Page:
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Wednesday 17 September 2014

Sean, Gayle and a 'secret' Swiss bank account

NAMA claims 'Baron of Ballsbridge' Dunne failed to disclose details of account

Shane Phelan Public Affairs Editor

Published 23/07/2014 | 02:30

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Sean Dunne and wife Gayle Killilea
Property developer Sean Dunne and his wife Gayle Killilea. Ray Cullen

BUST developer Sean Dunne kept the existence of a Swiss bank account secret, NAMA has claimed.

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The sensational allegation was made after details of the account – allegedly controlled by Mr Dunne and his wife Gayle Killilea – were unearthed by the State's bad bank.

It said the Credit Suisse account was not among the 11 declared by Mr Dunne when he filed for bankruptcy in the US last year with debts of €695m.

The agency, which is owed €185m by Mr Dunne, is now taking legal steps in a bid to force him to surrender information about it.

The move comes after a separate law suit involving Mr Dunne last year heard claims that the Carlow-born businessman pledged to invest $1m (€745,000) from a Swiss account in a New York builder's business.

While no documentary evidence of the account was produced in that court case, NAMA says it has unearthed bank statements which indicate a Swiss account existed.

The allegation marks the latest chapter in the increasingly bitter legal battles the couple have become embroiled in and comes just weeks after Ms Killilea was forced to deny that they had secretly divorced.

In a filing made with a court in Connecticut, a NAMA subsidiary, National Asset Loan Management Ltd (NALM), said it came into possession of this information after subpoenaing Ms Killilea's former immigration lawyer Philip Teplen.

Mr Teplen provided NAMA with statements from a Swiss account "apparently maintained jointly by the debtor and his wife", it told the court.

"The account was not scheduled and no documents concerning the account have been produced to NALM in this case," the filing stated.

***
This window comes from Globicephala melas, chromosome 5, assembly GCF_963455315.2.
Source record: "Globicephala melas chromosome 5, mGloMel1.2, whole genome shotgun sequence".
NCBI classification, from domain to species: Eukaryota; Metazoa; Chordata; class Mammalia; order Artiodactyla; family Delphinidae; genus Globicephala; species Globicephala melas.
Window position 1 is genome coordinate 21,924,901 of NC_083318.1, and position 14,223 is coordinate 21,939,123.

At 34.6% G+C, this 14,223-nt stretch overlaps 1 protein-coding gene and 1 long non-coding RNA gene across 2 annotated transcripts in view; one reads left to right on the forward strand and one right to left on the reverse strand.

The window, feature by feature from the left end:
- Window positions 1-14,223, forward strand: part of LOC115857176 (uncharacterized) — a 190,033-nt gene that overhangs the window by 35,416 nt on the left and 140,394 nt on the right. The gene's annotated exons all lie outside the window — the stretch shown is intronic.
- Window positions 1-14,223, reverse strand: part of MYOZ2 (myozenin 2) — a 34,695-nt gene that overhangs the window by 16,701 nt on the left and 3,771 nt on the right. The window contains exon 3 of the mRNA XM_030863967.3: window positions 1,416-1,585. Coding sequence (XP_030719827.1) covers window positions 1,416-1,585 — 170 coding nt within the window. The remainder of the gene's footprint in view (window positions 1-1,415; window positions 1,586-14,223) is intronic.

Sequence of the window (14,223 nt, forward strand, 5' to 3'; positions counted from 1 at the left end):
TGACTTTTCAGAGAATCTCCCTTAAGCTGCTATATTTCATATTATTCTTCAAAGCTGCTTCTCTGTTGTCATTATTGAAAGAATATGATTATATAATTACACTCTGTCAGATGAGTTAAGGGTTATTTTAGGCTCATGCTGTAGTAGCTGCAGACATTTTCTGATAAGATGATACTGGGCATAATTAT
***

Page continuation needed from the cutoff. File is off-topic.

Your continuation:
It went on to say that Mr Dunne, once dubbed the 'Baron of Ballsbridge' over his ambitious and ultimately doomed plans to build a Knightsbridge-style development in the Dublin suburb, was "perfectly capable" of disclosing financial information "when it suits him, but has chosen not to do so".

Mr Dunne and his wife lived in Switzerland before moving to Connecticut – where they still reside – in 2010.

Since relocating there, Ms Killilea, a former socialite, has reinvented herself as a property developer in her own right.

In October last year NALM requested the voluntary disclosure of bank account information and other material, including emails relating to Mr Dunne's financial affairs, credit card statements, receipts, utility and tax bills, pay stubs, tax returns and records relating to properties in Switzerland, Connecticut and New York.

However, it claims only a small number of documents were provided to it.

It is seeking an order compelling Mr Dunne to hand over the information, claiming he has either not searched for it or is deliberately withholding it.

NAMA has objected to the discharge of Mr Dunne's debts, claiming he “knowingly and fraudulently” gave misleading information when filing for bankruptcy and during creditor meetings.

The legal move comes as Mr Dunne and his wife's finances are undergoing forensic scrutiny by NAMA and a US bankruptcy trustee ahead of his bankruptcy trial next January.

The trustee, Richard Coan, has claimed Mr Dunne transferred over €100m in assets to his wife for “no or nominal consideration”.

Trustee

Among the issues being probed by the trustee is a Swiss family law case where Ms Killilea secured a €31m judgment against her husband.

That case prompted Mr Coan and Ulster Bank, which is owed €150m by Mr Dunne, to query whether the couple were still married. Ms Killilea has said they are still very much together.

NAMA has been seeking to call Mr Teplen as a witness in its proceedings against Mr Dunne, as it believes he has knowledge of at least one of a series of property deals involving Ms Killilea.

It alleges these deals put millions of euro beyond the reach of creditors, an allegation denied by Ms Killilea and Mr Dunne.

NAMA has been seeking to ascertain whether Mr Dunne benefited from the sales, which were conducted by his wife.

Mr Teplen became embroiled in a high-profile dispute with Ms Killilea after she alleged he misappropriated $500,000 (€367,200) intended for a property deal.

She later secured a judgment for $83,333 (€61,200) against the New York lawyer, but he never paid |the money and recently filed for bankruptcy.

Meanwhile, NAMA is resisting a request from Mr Dunne for its chief executive Brendan McDonagh to give a deposition in the US.

Mr Dunne's lawyers wish to question Mr McDonagh about NAMA's handling of the developer's portfolio. However, Mr McDonagh has said he had no hands-on role in the portfolio and has objected to being called as a witness.

NAMA has provided the court with the names of two other staff who have “direct, personal and unique knowledge” of the case.

Irish Independent

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